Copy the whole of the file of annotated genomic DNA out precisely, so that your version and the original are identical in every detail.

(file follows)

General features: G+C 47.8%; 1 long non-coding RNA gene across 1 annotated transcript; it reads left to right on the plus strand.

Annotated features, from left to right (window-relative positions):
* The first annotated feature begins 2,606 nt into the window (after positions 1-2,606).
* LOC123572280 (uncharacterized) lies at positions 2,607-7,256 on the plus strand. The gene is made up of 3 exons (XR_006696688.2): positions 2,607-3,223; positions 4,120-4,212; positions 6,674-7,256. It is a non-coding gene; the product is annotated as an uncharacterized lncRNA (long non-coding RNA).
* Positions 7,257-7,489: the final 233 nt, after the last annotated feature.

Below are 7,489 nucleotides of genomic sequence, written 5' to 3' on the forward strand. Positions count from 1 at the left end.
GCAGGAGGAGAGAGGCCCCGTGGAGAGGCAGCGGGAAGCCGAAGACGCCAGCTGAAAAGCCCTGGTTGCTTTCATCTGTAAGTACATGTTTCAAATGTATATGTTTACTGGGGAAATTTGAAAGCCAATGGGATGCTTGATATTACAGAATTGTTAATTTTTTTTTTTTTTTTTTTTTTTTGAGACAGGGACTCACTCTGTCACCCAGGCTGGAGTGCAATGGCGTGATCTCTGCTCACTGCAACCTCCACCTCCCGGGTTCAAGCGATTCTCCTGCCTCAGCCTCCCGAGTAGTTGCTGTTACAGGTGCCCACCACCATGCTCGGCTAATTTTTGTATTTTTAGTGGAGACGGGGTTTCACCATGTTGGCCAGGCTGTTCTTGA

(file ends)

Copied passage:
General features: G+C 47.8%; 1 long non-coding RNA gene across 1 annotated transcript; it reads left to right on the plus strand.

Annotated features, from left to right (window-relative positions):
* The first annotated feature begins 2,606 nt into the window (after positions 1-2,606).
* LOC123572280 (uncharacterized) lies at positions 2,607-7,256 on the plus strand. The gene is made up of 3 exons (XR_006696688.2): positions 2,607-3,223; positions 4,120-4,212; positions 6,674-7,256. It is a non-coding gene; the product is annotated as an uncharacterized lncRNA (long non-coding RNA).
* Positions 7,257-7,489: the final 233 nt, after the last annotated feature.

Below are 7,489 nucleotides of genomic sequence, written 5' to 3' on the forward strand. Positions count from 1 at the left end.
GCAGGAGGAGAGAGGCCCCGTGGAGAGGCAGCGGGAAGCCGAAGACGCCAGCTGAAAAGCCCTGGTTGCTTTCATCTGTAAGTACATGTTTCAAATGTATATGTTTACTGGGGAAATTTGAAAGCCAATGGGATGCTTGATATTACAGAATTGTTAATTTTTTTTTTTTTTTTTTTTTTTTGAGACAGGGACTCACTCTGTCACCCAGGCTGGAGTGCAATGGCGTGATCTCTGCTCACTGCAACCTCCACCTCCCGGGTTCAAGCGATTCTCCTGCCTCAGCCTCCCGAGTAGTTGCTGTTACAGGTGCCCACCACCATGCTCGGCTAATTTTTGTATTTTTAGTGGAGACGGGGTTTCACCATGTTGGCCAGGCTGTTCTTGA